The well-deserved break is almost over and the next academic year is just around the corner. The break has been pure bliss which is why you haven’t had a blog post from me for a while. With what is left of the precious holiday, this is how I plan to make the best out of it.

1. Spend time with family and friends

My family and friends have suffered while I had my head buried on the books so I’ve made sure I have spent quality time with family and friends. I’ve taken trips with family, spent time giggling and gossiping with my girlfriends and not missed a single event I was invited to. It’s refreshing to spend time with your loved ones and makes up for all the times you’ve had to take rain checks because you were too busy attending lectures or cramming for exams. Besides, we have another academic year ahead of us, we need them to be patient and understanding while we are busy earning our degrees.

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Plan B

May 1, 2013

Plan B

One lesson I learnt from the last academic year is to plan better. I had this fool proof study schedule for this time; at least I thought I did. It had the number of hours, the areas to be covered and exactly what I hoped to achieve each day. I had planned the specific chapters from study guides to revise, pages I’d read from text books, cases I needed to find and read online and past paper questions I would attempt.

I had considered that I take longer to read Trust Law material than Tort Law, when allocating time for the subjects. I had tried to be as specific and practical as possible. I had considered all my personal and professional commitments. I was all set for the exams. Except there was one thing I had forgotten to consider in my schedule; Life. I had not realized that sometimes when we have a plan for life, life can have a different one for us.

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Studies and real life

April 7, 2013

Hi, everyone.

I have decided to write a post on the applicability of the knowledge you get while studying at UOL LLB in real life.

I have to repeat that I am lawyer already and work as such but I do not have a QLD in the English law and I am studying for this degree in order to understand and apply English contract law solutions for my current project, where many contracts are generated on a daily basis and almost all of them are, by the selection of the parties, governed by the substantive laws of England.

As I wrote before, my studies got a bit overextended due to my own poor time-management skills. However, even being not so productive as required by the study plan, I gained some knowledge of the English law of contracts, enough to understand the basics and to help the business I am employed by.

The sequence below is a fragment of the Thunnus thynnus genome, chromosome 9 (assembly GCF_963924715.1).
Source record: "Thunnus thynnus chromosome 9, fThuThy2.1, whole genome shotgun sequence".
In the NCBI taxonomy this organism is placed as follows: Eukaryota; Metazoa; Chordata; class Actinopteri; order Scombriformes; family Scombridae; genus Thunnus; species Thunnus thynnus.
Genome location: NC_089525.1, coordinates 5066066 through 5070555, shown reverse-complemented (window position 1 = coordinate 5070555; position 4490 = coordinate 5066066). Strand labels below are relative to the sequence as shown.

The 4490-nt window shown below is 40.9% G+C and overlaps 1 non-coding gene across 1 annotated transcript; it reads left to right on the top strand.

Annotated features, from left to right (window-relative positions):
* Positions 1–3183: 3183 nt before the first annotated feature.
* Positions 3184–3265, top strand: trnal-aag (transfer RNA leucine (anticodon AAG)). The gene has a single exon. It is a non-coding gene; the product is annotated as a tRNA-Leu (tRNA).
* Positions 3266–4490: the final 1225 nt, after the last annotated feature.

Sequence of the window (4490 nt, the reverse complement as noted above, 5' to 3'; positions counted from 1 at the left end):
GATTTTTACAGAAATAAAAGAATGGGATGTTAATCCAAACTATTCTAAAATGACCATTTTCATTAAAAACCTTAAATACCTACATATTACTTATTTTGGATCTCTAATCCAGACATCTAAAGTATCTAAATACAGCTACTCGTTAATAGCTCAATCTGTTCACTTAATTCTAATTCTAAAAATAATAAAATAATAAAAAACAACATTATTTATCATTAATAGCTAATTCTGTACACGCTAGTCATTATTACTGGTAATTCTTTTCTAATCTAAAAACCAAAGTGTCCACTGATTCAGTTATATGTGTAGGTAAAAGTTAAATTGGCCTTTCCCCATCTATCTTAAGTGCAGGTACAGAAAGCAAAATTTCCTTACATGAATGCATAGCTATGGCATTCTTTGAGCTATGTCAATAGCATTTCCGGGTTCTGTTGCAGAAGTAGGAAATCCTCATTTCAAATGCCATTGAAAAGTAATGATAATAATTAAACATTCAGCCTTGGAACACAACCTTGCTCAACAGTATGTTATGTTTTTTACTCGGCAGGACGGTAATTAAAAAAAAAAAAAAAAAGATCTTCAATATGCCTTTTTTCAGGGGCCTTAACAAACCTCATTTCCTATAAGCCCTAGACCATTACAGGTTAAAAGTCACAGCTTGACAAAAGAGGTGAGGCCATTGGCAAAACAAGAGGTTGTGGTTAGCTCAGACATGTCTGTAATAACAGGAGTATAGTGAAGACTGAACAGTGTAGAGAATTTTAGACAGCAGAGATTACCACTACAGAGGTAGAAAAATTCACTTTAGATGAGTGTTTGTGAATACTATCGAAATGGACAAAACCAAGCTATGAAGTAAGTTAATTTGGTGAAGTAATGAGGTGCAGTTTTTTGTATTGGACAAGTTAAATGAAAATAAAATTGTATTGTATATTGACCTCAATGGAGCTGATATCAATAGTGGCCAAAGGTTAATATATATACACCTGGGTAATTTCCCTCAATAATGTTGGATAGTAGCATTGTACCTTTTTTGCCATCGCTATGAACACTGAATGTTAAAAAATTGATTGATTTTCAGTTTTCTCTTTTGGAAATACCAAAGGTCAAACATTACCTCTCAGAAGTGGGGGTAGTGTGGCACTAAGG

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Anyone Who Doesn’t Quit Is A Winner

March 5, 2013

LLB blogger Sandaranu of Sri Lanka

LLB blogger Sandaranu of Sri Lanka

I thought the LLB was going to be easy. I was 25 when I made the decision to start my LLB with the University of London International Programmes in Sri Lanka. By this time I already had my Bachelor of Business and MBA. I was working full time as a teacher, an examiner for a local examination body and an entrepreneur. Surely it had to be easy for me, I thought, with my experience as a teacher and examiner.

I didn’t know what I was getting myself into. Before I knew it was in the deep end of the pool without a life jacket. Not only did I realize that studying law required an entire different mindset to studying management, I also realized it demanded self-discipline, commitment and most of all; time. As a management student and teacher I was used to short notes, video clips, calculations, challenging theory, bypassing text books, and last minute studying. None of those was going to work with a LLB. LLB required sitting down and reading, memorizing, thinking and then some more reading.

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Sand of knowledge

February 21, 2013

Hello. My second post is about the struggle of squeezing the dough of learning material into the more or less clear patterns to get some structured knowledge in the end. I am a law student so my point of view is affected by that fact, but hopefully other people find the ideas useful to them too.

Contract Law pictureMy first serious encounter with the difficultly of grasping new law concepts occurred when I finished reading the Contract Law textbook by Richard Stone, 5th edition. I wasn’t enrolled in a course at the time, but I wanted to learn English contract law so I read it almost every day for about 5 months while commuting to Moscow from my suburbs. I remember this funny feeling of emptiness in my head when I turned the last page – I could not recall much of what I read. I remember asking myself what do I know about the English law of contracts now, when some 500 pages are done and I clearly remember thinking something like “not much, really”. To say that this was frustrating is to say nothing. I felt like a little kid who was tricked by some elder bad guys into a scheme where all my lunch money was somehow taken away from me and there was no one to turn to now because people would laugh at me if I tell them what happened.